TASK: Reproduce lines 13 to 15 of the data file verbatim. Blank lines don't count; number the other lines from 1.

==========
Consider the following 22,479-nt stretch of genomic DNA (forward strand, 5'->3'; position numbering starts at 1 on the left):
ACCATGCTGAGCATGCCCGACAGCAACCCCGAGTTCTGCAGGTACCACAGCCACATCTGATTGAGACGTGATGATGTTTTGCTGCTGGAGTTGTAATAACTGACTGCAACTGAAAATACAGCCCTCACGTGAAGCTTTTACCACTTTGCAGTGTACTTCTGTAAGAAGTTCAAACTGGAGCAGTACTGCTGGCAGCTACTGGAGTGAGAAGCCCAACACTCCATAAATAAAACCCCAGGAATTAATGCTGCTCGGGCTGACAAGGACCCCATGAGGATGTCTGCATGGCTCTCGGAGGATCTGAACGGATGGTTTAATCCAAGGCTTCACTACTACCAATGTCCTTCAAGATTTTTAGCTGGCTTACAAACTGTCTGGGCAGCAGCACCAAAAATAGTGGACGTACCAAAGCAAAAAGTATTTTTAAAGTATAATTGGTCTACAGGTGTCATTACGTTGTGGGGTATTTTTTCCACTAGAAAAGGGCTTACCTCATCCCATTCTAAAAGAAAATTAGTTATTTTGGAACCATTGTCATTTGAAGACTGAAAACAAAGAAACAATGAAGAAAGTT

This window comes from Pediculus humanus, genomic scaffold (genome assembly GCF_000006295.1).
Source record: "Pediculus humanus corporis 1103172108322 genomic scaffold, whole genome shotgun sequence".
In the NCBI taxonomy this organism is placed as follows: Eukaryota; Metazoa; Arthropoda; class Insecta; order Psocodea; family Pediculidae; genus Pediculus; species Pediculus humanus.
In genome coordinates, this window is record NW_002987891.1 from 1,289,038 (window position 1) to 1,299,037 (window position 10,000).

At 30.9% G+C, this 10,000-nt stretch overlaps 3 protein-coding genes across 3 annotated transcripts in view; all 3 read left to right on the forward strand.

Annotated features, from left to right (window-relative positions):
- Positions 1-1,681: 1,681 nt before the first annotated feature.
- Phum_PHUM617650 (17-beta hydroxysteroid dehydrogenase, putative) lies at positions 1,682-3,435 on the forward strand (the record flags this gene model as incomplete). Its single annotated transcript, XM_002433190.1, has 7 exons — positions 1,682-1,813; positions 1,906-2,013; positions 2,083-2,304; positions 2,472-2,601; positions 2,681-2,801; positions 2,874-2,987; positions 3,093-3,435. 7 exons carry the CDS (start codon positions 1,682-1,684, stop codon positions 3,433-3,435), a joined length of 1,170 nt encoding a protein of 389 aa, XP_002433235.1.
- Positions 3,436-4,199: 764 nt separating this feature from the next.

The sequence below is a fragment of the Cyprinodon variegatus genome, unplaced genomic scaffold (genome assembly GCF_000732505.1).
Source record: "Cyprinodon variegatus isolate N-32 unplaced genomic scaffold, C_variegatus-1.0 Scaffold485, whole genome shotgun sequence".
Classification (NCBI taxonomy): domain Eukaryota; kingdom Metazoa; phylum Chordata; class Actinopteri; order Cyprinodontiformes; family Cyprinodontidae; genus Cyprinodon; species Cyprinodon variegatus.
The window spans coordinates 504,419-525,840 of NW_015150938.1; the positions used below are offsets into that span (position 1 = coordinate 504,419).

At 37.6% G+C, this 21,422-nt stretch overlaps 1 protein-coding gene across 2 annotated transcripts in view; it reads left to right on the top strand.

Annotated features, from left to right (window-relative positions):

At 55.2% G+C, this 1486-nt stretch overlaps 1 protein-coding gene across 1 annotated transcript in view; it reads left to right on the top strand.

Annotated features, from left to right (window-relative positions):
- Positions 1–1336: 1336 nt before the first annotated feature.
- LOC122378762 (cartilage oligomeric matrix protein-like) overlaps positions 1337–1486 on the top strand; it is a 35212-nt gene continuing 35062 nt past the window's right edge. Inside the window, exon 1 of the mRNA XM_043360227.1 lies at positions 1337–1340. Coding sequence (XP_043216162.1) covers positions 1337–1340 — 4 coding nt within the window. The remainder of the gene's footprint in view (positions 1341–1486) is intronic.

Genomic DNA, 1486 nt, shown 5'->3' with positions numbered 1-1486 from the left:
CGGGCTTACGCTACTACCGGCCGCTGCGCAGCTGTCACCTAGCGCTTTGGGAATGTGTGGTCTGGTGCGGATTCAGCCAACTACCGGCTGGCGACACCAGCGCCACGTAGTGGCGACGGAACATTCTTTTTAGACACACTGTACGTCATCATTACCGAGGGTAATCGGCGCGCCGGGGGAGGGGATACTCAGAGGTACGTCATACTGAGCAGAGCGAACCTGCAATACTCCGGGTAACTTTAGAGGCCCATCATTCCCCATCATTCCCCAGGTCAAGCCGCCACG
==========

Source record: "Cyprinodon variegatus isolate N-32 unplaced genomic scaffold, C_variegatus-1.0 Scaffold485, whole genome shotgun sequence".
Classification (NCBI taxonomy): domain Eukaryota; kingdom Metazoa; phylum Chordata; class Actinopteri; order Cyprinodontiformes; family Cyprinodontidae; genus Cyprinodon; species Cyprinodon variegatus.
The window spans coordinates 504,419-525,840 of NW_015150938.1; the positions used below are offsets into that span (position 1 = coordinate 504,419).